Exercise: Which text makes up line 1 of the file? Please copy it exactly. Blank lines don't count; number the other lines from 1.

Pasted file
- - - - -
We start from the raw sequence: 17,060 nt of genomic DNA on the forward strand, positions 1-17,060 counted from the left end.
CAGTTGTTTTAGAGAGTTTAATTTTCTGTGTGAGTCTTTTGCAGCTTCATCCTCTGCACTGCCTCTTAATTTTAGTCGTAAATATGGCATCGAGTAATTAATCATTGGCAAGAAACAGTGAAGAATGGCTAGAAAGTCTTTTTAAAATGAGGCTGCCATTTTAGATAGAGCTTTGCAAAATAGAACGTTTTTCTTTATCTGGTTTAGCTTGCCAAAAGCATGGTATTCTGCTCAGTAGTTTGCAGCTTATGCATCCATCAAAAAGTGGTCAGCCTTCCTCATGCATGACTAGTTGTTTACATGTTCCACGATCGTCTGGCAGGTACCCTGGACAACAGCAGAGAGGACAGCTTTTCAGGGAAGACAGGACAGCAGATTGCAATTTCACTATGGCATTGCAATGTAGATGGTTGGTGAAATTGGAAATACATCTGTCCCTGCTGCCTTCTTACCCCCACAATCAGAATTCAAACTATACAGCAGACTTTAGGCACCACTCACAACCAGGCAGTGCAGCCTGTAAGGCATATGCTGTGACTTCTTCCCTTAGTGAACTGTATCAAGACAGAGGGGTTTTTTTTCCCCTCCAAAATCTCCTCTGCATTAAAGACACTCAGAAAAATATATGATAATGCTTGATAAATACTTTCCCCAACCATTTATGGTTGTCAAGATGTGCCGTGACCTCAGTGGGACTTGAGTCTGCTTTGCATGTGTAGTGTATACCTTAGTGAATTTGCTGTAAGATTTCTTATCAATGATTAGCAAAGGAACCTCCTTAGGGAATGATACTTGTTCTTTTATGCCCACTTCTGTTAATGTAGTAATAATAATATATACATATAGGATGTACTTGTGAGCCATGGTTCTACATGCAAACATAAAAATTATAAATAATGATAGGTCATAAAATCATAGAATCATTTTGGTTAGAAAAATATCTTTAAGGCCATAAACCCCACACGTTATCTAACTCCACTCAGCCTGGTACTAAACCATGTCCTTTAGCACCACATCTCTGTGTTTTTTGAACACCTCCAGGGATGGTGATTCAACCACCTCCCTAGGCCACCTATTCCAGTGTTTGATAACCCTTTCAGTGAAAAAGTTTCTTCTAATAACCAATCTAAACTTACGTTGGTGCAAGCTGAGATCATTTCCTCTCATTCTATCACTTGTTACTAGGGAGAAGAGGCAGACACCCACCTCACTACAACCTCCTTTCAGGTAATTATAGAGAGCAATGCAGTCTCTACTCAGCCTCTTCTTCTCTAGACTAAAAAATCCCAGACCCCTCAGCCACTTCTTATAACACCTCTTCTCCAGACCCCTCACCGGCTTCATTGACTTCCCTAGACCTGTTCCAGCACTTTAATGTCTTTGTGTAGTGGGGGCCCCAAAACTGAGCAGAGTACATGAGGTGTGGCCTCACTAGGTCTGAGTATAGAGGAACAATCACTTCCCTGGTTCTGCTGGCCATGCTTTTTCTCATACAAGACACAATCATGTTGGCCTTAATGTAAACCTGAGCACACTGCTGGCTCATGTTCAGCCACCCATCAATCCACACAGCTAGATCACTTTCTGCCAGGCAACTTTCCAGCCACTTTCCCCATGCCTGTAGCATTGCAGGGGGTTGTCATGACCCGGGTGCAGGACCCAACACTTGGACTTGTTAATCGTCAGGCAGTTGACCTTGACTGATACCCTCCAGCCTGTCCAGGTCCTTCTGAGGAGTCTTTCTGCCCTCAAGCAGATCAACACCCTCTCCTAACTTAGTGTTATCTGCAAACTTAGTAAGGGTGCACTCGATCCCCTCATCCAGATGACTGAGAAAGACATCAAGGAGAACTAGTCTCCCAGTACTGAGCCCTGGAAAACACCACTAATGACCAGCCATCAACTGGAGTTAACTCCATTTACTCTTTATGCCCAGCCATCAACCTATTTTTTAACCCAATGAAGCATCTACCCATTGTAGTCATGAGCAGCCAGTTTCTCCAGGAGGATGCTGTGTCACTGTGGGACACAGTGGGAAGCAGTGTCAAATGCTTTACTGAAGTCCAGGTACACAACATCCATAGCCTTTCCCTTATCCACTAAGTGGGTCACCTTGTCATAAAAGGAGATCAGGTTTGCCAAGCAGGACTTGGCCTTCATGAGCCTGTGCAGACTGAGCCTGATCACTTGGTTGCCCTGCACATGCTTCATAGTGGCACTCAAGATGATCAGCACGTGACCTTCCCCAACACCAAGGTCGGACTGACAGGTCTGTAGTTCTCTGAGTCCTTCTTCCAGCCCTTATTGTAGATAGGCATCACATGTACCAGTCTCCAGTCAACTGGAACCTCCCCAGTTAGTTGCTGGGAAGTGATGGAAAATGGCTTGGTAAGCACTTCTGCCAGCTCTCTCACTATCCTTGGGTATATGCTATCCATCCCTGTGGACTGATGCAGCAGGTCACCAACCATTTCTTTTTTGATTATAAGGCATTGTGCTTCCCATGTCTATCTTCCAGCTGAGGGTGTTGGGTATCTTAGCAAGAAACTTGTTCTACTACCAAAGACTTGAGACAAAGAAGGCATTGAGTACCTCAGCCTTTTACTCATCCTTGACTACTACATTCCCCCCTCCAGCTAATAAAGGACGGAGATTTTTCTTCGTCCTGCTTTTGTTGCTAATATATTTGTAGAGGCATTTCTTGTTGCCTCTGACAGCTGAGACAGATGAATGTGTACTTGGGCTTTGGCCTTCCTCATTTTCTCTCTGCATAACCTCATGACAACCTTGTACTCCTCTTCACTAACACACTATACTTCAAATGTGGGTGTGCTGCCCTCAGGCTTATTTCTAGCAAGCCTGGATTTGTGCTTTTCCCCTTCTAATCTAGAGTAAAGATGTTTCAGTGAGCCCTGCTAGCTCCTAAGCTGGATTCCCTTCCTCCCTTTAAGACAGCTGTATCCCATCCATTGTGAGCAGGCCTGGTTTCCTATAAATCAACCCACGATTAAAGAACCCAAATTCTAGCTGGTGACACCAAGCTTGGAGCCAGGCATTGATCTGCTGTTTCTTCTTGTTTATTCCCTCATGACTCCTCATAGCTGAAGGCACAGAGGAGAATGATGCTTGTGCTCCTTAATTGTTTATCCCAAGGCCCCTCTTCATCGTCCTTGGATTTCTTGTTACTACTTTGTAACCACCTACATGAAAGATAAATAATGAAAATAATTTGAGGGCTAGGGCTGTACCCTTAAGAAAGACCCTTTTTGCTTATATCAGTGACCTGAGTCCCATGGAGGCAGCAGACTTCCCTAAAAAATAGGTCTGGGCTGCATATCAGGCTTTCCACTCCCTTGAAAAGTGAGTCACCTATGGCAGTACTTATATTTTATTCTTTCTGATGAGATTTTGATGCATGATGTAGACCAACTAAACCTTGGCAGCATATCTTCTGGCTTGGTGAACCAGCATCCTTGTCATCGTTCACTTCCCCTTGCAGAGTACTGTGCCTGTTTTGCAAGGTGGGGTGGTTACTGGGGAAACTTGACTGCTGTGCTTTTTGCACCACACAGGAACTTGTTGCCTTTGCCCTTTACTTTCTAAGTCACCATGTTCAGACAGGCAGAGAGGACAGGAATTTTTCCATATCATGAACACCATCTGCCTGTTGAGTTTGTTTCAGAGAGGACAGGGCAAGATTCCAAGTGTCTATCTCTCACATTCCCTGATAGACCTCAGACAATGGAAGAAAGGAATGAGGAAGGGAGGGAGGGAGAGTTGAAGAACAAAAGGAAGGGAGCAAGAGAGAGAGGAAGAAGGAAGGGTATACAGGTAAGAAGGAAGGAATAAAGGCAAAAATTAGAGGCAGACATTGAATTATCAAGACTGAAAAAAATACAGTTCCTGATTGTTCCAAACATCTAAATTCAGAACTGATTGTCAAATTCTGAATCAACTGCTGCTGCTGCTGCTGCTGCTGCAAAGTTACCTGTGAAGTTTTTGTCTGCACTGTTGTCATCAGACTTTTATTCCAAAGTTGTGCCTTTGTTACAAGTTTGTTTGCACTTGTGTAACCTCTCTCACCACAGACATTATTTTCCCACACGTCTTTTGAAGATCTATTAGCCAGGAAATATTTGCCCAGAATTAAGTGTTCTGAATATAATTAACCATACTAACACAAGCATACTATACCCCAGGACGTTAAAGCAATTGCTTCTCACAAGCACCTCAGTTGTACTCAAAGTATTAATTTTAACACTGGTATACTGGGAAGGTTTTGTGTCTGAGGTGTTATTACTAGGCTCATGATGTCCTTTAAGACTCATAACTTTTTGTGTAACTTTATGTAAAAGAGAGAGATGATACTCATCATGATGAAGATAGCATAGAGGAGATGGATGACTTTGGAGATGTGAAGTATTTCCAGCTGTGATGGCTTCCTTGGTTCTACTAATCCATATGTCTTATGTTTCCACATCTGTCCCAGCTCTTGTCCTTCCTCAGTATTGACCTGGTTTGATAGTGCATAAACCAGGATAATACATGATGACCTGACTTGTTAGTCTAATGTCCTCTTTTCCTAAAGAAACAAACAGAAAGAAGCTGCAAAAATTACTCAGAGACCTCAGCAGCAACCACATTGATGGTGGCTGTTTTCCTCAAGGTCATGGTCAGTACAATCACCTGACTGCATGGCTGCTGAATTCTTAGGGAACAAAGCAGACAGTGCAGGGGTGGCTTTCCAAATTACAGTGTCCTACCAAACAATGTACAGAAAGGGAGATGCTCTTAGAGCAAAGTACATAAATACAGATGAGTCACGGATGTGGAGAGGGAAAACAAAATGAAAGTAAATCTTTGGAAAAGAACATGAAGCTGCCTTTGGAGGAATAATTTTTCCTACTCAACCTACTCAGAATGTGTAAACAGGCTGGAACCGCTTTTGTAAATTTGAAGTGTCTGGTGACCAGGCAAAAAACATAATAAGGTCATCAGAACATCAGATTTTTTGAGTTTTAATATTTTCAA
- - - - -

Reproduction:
We start from the raw sequence: 17,060 nt of genomic DNA on the forward strand, positions 1-17,060 counted from the left end.